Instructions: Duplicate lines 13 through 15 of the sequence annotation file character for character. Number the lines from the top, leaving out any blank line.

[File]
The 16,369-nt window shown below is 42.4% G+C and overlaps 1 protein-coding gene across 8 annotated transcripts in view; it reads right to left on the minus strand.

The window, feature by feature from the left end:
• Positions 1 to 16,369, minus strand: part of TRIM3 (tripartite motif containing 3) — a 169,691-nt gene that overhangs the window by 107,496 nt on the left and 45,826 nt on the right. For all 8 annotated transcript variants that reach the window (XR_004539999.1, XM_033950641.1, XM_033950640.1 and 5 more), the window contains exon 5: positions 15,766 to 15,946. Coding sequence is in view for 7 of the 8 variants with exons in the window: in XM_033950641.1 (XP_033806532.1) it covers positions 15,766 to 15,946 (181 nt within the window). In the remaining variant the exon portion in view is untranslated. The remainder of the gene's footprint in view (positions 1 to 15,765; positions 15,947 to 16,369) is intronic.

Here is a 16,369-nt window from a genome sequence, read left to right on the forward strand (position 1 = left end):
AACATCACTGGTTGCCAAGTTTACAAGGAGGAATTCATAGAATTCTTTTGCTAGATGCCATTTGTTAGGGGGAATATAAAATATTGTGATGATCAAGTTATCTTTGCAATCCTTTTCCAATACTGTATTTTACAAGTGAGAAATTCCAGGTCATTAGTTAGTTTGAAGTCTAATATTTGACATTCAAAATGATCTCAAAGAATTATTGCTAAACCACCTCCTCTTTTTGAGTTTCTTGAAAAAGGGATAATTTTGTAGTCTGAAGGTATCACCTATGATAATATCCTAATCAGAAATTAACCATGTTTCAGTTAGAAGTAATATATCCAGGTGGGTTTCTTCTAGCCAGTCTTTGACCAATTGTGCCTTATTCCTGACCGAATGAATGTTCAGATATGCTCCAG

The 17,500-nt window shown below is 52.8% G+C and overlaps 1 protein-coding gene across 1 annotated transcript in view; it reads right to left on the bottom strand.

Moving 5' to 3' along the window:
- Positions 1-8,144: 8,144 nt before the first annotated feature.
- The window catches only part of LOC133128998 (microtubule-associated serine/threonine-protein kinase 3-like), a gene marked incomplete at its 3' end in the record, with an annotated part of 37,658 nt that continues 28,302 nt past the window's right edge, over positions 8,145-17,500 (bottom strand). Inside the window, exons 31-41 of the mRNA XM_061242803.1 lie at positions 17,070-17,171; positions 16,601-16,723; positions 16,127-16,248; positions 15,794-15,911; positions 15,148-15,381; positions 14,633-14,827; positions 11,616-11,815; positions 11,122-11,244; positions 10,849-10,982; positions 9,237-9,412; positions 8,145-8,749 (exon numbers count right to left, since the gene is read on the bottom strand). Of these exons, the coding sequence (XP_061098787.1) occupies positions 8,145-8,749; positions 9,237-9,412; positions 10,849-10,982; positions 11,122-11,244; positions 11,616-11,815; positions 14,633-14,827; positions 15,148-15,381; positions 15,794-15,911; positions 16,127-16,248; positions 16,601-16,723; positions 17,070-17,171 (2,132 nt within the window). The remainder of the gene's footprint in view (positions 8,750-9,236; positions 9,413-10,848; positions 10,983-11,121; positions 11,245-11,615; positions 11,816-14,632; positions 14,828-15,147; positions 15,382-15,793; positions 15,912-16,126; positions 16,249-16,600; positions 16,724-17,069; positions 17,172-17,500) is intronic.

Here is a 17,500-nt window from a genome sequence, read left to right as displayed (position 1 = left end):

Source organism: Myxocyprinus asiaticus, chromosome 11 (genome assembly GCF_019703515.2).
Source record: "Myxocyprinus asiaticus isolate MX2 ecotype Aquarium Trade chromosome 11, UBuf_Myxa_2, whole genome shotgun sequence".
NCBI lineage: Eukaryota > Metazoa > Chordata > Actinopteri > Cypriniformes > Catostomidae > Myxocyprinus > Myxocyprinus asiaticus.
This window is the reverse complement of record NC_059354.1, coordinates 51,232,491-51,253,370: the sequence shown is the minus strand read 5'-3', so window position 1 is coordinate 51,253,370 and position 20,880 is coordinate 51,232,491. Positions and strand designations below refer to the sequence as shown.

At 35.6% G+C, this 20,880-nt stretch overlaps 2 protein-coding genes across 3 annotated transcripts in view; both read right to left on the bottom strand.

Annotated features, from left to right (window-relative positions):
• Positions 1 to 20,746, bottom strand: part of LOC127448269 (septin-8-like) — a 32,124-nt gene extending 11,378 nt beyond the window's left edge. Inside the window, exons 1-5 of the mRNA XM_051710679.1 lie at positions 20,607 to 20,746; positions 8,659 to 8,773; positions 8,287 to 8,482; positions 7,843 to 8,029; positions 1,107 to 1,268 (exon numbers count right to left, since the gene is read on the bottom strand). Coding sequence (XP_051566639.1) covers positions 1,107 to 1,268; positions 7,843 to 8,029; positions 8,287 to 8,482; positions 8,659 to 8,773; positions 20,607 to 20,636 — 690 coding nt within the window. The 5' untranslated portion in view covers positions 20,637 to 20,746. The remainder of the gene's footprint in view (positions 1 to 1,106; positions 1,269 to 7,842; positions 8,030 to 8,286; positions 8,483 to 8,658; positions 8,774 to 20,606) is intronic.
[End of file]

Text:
NCBI lineage: Eukaryota > Metazoa > Chordata > Actinopteri > Cypriniformes > Catostomidae > Myxocyprinus > Myxocyprinus asiaticus.
This window is the reverse complement of record NC_059354.1, coordinates 51,232,491-51,253,370: the sequence shown is the minus strand read 5'-3', so window position 1 is coordinate 51,253,370 and position 20,880 is coordinate 51,232,491. Positions and strand designations below refer to the sequence as shown.

At 35.6% G+C, this 20,880-nt stretch overlaps 2 protein-coding genes across 3 annotated transcripts in view; both read right to left on the bottom strand.